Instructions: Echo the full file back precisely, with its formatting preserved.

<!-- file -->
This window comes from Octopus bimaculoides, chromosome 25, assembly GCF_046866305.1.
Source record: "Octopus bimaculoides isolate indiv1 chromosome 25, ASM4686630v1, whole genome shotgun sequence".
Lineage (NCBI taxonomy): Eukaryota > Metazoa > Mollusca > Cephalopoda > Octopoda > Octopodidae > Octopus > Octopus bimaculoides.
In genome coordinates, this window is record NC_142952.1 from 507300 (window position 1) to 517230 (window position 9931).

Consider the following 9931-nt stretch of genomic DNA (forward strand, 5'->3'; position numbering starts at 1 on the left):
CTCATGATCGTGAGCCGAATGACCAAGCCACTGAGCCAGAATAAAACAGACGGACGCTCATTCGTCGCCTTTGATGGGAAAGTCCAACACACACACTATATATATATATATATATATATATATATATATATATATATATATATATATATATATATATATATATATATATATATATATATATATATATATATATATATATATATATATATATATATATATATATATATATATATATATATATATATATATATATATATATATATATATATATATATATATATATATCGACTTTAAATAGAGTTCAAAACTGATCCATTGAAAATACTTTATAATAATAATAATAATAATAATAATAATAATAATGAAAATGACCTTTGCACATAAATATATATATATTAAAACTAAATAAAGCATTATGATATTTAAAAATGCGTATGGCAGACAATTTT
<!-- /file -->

This window comes from Octopus bimaculoides, chromosome 25, assembly GCF_046866305.1.
Source record: "Octopus bimaculoides isolate indiv1 chromosome 25, ASM4686630v1, whole genome shotgun sequence".
Lineage (NCBI taxonomy): Eukaryota > Metazoa > Mollusca > Cephalopoda > Octopoda > Octopodidae > Octopus > Octopus bimaculoides.
In genome coordinates, this window is record NC_142952.1 from 507300 (window position 1) to 517230 (window position 9931).

Consider the following 9931-nt stretch of genomic DNA (forward strand, 5'->3'; position numbering starts at 1 on the left):
CTCATGATCGTGAGCCGAATGACCAAGCCACTGAGCCAGAATAAAACAGACGGACGCTCATTCGTCGCCTTTGATGGGAAAGTCCAACACACACACTATATATATATATATATATATATATATATATATATATATATATATATATATATATATATATATATATATATATATATATATATATATATATATATATATATATATATATATATATATATATATATATATATATATATATATATATATATATATATATATATATATATATATATATATATATATATATATCGACTTTAAATAGAGTTCAAAACTGATCCATTGAAAATACTTTATAATAATAATAATAATAATAATAATAATAATAATGAAAATGACCTTTGCACATAAATATATATATATTAAAACTAAATAAAGCATTATGATATTTAAAAATGCGTATGGCAGACAATTTT